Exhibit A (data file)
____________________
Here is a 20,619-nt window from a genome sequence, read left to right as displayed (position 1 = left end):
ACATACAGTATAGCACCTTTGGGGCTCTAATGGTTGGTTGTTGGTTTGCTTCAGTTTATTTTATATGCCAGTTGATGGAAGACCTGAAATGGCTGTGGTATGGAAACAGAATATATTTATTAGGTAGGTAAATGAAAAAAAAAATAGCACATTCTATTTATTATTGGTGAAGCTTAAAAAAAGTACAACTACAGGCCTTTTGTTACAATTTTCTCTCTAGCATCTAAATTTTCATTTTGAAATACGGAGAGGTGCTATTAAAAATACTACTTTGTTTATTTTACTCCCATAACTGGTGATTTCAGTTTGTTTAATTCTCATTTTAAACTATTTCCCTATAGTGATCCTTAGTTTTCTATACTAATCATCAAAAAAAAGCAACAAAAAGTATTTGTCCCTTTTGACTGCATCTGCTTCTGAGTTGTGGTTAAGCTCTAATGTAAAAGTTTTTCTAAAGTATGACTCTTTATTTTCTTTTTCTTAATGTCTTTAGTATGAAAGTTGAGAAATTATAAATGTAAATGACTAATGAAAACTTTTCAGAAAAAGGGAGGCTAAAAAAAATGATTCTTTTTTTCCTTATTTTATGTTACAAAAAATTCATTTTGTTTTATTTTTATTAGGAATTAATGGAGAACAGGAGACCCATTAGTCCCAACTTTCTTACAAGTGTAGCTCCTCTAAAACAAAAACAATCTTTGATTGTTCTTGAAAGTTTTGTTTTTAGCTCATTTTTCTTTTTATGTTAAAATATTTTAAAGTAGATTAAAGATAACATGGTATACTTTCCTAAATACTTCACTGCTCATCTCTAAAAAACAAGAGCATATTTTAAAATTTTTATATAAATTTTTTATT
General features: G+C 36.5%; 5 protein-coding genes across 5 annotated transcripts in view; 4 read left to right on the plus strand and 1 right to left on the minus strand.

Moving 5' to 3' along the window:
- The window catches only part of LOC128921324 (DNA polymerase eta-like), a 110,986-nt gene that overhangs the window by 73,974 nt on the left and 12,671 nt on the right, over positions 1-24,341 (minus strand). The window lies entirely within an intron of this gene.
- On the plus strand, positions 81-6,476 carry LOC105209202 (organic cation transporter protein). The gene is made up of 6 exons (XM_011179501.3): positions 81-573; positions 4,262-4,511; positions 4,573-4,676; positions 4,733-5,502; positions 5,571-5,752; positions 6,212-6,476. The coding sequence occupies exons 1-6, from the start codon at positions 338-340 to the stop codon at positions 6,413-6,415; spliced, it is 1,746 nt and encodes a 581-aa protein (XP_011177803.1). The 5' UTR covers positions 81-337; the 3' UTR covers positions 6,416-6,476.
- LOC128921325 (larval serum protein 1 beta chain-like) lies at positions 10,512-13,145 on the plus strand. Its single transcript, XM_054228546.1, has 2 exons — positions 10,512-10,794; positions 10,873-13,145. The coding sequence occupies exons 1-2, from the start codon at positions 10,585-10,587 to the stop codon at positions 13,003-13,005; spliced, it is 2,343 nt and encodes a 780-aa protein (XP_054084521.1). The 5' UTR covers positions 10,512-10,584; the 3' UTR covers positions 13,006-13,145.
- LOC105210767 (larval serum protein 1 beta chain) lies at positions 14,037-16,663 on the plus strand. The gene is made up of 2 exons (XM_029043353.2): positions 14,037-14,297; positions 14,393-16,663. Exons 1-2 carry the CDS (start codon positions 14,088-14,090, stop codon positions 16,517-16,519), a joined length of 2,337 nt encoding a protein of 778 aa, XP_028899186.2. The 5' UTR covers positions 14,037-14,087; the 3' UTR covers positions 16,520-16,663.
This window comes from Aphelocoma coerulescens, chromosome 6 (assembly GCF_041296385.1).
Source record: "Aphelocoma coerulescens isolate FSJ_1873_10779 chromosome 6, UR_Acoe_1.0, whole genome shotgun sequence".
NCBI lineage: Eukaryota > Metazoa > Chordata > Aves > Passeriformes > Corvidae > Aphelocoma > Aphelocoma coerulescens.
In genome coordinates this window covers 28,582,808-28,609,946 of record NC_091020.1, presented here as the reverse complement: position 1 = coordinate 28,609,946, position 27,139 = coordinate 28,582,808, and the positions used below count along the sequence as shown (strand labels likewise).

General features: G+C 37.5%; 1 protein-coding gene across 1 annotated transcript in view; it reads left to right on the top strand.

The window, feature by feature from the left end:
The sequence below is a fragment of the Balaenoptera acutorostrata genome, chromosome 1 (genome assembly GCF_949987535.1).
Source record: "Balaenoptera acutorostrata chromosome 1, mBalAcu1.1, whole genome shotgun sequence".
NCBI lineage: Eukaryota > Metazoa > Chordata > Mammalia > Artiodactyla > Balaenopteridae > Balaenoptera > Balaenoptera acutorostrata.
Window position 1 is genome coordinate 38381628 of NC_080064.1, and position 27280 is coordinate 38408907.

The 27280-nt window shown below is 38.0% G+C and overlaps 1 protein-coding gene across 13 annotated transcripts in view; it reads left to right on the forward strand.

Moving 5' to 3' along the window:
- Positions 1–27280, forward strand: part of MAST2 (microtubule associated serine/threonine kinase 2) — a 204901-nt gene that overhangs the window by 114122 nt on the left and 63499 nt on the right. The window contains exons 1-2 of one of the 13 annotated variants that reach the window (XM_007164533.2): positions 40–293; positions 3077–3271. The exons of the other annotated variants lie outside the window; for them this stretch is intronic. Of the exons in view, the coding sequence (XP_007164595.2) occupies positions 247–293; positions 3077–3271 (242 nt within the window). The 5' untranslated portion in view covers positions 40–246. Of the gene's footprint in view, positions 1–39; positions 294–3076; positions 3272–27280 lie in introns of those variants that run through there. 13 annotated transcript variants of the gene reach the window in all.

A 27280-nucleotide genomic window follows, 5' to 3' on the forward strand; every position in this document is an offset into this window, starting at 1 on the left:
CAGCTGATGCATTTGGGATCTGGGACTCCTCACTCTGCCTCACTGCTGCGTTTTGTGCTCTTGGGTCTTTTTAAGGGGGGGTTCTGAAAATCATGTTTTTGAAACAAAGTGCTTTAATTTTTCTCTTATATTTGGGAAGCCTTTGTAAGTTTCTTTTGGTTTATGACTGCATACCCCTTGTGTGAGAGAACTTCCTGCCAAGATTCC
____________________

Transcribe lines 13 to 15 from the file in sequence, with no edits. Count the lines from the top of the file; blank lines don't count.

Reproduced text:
General features: G+C 37.5%; 1 protein-coding gene across 1 annotated transcript in view; it reads left to right on the top strand.

The window, feature by feature from the left end:
The sequence below is a fragment of the Balaenoptera acutorostrata genome, chromosome 1 (genome assembly GCF_949987535.1).